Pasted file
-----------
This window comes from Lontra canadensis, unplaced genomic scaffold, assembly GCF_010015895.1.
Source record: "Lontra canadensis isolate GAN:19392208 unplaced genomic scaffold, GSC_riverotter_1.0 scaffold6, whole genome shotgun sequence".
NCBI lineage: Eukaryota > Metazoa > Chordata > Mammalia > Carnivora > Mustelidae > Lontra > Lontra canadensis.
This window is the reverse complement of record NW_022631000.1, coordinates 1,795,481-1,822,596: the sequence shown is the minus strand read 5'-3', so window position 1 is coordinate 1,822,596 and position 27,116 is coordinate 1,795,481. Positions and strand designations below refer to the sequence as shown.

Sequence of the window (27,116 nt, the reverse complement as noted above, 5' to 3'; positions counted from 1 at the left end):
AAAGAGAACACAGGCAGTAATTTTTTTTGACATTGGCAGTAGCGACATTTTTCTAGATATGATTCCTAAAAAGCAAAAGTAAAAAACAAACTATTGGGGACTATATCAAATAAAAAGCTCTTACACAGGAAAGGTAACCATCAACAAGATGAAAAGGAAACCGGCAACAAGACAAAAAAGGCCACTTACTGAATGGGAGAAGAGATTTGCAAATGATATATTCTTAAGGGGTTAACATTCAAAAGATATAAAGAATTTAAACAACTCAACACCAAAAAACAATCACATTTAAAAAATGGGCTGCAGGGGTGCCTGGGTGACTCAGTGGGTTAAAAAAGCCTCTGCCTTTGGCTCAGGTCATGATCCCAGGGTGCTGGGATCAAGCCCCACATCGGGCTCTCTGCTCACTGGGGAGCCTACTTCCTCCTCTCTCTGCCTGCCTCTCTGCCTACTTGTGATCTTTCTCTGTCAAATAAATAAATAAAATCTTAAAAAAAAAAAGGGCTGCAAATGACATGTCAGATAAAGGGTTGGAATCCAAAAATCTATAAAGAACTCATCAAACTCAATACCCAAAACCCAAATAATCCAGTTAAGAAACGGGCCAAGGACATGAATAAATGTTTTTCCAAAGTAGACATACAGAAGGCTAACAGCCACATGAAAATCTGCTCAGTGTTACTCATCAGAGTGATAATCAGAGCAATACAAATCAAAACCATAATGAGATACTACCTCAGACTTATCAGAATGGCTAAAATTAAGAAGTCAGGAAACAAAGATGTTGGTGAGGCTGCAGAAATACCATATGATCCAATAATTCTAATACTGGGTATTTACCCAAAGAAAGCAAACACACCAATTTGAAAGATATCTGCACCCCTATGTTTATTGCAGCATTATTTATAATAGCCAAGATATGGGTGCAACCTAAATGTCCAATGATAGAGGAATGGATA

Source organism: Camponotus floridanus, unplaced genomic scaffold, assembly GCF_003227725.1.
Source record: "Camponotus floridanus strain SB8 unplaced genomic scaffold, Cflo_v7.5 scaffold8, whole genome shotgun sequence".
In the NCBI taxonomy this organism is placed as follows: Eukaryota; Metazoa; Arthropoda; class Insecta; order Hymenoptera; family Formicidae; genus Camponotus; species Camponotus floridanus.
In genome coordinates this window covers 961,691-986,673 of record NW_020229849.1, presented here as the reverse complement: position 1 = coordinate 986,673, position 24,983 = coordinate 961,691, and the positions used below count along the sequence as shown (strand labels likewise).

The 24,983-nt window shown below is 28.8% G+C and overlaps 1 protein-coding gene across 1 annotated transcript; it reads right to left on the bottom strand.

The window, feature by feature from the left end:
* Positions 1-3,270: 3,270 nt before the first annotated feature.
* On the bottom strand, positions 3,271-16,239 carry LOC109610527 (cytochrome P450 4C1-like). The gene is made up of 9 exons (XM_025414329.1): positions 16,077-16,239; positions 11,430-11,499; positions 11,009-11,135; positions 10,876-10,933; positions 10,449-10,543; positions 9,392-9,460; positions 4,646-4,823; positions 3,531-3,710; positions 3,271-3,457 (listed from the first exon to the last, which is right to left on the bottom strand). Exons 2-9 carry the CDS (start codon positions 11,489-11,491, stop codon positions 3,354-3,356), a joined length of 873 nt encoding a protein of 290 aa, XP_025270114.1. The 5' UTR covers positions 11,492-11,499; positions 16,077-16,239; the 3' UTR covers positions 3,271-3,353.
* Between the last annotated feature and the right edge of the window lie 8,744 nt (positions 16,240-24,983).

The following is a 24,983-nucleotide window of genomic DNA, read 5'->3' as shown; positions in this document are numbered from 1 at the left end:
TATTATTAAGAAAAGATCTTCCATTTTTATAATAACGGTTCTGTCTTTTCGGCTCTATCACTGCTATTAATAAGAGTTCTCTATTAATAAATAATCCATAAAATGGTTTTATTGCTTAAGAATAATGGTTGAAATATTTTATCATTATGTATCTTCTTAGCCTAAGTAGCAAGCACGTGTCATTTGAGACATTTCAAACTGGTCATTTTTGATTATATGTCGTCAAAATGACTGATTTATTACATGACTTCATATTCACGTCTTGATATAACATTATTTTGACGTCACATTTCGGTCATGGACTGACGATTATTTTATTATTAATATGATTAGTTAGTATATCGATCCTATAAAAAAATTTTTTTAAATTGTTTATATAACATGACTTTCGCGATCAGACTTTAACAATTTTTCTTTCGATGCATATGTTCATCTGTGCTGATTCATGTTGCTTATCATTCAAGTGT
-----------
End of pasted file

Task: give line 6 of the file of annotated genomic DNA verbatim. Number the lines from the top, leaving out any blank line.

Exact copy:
AAAGAGAACACAGGCAGTAATTTTTTTTGACATTGGCAGTAGCGACATTTTTCTAGATATGATTCCTAAAAAGCAAAAGTAAAAAACAAACTATTGGGGACTATATCAAATAAAAAGCTCTTACACAGGAAAGGTAACCATCAACAAGATGAAAAGGAAACCGGCAACAAGACAAAAAAGGCCACTTACTGAATGGGAGAAGAGATTTGCAAATGATATATTCTTAAGGGGTTAACATTCAAAAGATATAAAGAATTTAAACAACTCAACACCAAAAAACAATCACATTTAAAAAATGGGCTGCAGGGGTGCCTGGGTGACTCAGTGGGTTAAAAAAGCCTCTGCCTTTGGCTCAGGTCATGATCCCAGGGTGCTGGGATCAAGCCCCACATCGGGCTCTCTGCTCACTGGGGAGCCTACTTCCTCCTCTCTCTGCCTGCCTCTCTGCCTACTTGTGATCTTTCTCTGTCAAATAAATAAATAAAATCTTAAAAAAAAAAAGGGCTGCAAATGACATGTCAGATAAAGGGTTGGAATCCAAAAATCTATAAAGAACTCATCAAACTCAATACCCAAAACCCAAATAATCCAGTTAAGAAACGGGCCAAGGACATGAATAAATGTTTTTCCAAAGTAGACATACAGAAGGCTAACAGCCACATGAAAATCTGCTCAGTGTTACTCATCAGAGTGATAATCAGAGCAATACAAATCAAAACCATAATGAGATACTACCTCAGACTTATCAGAATGGCTAAAATTAAGAAGTCAGGAAACAAAGATGTTGGTGAGGCTGCAGAAATACCATATGATCCAATAATTCTAATACTGGGTATTTACCCAAAGAAAGCAAACACACCAATTTGAAAGATATCTGCACCCCTATGTTTATTGCAGCATTATTTATAATAGCCAAGATATGGGTGCAACCTAAATGTCCAATGATAGAGGAATGGATA